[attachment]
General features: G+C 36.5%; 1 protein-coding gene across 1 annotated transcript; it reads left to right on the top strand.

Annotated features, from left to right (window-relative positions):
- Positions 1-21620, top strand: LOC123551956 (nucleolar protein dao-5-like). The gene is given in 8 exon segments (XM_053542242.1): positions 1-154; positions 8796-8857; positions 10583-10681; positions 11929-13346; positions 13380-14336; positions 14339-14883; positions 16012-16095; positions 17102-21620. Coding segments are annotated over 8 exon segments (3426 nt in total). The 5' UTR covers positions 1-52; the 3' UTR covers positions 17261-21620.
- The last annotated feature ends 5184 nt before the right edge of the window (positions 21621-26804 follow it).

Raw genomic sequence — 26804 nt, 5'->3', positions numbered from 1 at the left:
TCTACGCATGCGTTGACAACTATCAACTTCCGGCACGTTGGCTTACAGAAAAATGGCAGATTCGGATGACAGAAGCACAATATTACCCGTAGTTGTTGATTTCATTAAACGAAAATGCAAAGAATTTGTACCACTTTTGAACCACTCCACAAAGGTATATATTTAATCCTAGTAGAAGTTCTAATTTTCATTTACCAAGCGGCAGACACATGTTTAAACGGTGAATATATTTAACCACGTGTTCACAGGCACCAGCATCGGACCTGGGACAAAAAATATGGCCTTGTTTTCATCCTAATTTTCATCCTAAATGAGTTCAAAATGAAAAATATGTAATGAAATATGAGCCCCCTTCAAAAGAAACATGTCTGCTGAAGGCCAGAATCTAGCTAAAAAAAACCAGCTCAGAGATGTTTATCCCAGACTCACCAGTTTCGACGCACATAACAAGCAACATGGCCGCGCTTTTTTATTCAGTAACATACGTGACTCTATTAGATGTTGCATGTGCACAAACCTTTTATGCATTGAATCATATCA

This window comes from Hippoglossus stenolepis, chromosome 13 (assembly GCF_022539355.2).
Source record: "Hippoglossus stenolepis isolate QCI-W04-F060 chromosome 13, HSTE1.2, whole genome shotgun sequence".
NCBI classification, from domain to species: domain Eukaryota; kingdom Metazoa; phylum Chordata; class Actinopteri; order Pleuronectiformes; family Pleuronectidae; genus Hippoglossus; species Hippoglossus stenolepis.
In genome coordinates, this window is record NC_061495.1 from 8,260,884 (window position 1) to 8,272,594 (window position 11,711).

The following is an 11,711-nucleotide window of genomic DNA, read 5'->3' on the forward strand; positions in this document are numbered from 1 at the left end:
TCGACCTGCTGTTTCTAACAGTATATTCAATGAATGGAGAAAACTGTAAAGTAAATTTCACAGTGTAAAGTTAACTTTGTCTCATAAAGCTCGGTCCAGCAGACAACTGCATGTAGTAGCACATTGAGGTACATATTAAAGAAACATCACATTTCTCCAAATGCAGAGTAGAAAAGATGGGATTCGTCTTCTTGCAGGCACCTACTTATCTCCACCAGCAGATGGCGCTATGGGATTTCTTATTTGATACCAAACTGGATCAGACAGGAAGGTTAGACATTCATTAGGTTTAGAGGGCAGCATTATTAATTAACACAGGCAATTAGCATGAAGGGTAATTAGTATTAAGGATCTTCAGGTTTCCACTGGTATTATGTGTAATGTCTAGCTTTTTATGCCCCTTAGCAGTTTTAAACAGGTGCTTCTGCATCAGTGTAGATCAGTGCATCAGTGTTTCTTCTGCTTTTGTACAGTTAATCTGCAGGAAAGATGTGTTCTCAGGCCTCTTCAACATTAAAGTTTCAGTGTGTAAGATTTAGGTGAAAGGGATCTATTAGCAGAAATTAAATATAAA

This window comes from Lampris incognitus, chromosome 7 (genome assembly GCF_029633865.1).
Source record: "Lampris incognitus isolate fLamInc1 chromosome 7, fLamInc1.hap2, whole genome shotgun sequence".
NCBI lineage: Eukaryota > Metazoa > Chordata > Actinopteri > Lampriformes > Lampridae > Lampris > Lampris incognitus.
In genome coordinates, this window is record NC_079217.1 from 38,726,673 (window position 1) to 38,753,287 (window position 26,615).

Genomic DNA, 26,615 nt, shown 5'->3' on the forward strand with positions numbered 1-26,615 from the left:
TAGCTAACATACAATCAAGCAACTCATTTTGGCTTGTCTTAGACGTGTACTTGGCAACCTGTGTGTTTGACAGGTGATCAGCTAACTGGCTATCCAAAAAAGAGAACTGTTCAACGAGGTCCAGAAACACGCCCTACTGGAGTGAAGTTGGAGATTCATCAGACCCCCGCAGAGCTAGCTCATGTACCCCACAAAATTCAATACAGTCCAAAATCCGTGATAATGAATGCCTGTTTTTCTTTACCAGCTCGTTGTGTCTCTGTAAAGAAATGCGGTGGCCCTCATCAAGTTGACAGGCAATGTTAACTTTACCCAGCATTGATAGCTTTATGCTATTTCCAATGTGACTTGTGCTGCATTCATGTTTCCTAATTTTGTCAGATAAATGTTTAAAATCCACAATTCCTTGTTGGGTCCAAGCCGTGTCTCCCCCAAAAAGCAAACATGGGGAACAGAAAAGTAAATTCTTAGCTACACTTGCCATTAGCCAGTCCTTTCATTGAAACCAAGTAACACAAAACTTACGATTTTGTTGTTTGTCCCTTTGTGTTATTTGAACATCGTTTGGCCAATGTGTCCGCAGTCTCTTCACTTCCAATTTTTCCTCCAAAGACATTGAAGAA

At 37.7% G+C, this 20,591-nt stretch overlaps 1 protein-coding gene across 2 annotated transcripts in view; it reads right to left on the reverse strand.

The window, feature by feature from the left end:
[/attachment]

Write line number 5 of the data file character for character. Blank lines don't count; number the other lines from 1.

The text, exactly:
Raw genomic sequence — 26804 nt, 5'->3', positions numbered from 1 at the left: